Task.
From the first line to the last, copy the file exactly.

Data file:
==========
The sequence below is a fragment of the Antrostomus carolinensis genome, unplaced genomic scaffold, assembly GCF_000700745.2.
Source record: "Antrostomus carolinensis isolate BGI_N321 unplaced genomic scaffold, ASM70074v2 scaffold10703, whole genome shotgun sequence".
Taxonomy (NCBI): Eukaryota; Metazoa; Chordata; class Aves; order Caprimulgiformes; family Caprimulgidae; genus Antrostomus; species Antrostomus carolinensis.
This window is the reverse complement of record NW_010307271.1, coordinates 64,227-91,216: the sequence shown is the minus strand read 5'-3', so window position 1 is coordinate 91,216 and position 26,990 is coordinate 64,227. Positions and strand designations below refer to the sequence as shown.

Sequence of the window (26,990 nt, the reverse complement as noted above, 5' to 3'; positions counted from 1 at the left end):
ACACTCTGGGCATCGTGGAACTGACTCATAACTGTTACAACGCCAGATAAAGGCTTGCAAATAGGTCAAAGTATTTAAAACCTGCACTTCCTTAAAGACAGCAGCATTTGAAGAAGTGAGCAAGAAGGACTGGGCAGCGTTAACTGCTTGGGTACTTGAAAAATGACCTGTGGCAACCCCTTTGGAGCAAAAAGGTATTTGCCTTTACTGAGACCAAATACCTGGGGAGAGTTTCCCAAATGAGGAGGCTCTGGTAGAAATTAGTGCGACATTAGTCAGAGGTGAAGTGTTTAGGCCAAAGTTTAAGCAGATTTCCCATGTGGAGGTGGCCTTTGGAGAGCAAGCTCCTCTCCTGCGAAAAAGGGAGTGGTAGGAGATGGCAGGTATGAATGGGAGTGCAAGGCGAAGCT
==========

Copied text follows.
The sequence below is a fragment of the Antrostomus carolinensis genome, unplaced genomic scaffold, assembly GCF_000700745.2.
Source record: "Antrostomus carolinensis isolate BGI_N321 unplaced genomic scaffold, ASM70074v2 scaffold10703, whole genome shotgun sequence".
Taxonomy (NCBI): Eukaryota; Metazoa; Chordata; class Aves; order Caprimulgiformes; family Caprimulgidae; genus Antrostomus; species Antrostomus carolinensis.
This window is the reverse complement of record NW_010307271.1, coordinates 64,227-91,216: the sequence shown is the minus strand read 5'-3', so window position 1 is coordinate 91,216 and position 26,990 is coordinate 64,227. Positions and strand designations below refer to the sequence as shown.

Sequence of the window (26,990 nt, the reverse complement as noted above, 5' to 3'; positions counted from 1 at the left end):
ACACTCTGGGCATCGTGGAACTGACTCATAACTGTTACAACGCCAGATAAAGGCTTGCAAATAGGTCAAAGTATTTAAAACCTGCACTTCCTTAAAGACAGCAGCATTTGAAGAAGTGAGCAAGAAGGACTGGGCAGCGTTAACTGCTTGGGTACTTGAAAAATGACCTGTGGCAACCCCTTTGGAGCAAAAAGGTATTTGCCTTTACTGAGACCAAATACCTGGGGAGAGTTTCCCAAATGAGGAGGCTCTGGTAGAAATTAGTGCGACATTAGTCAGAGGTGAAGTGTTTAGGCCAAAGTTTAAGCAGATTTCCCATGTGGAGGTGGCCTTTGGAGAGCAAGCTCCTCTCCTGCGAAAAAGGGAGTGGTAGGAGATGGCAGGTATGAATGGGAGTGCAAGGCGAAGCT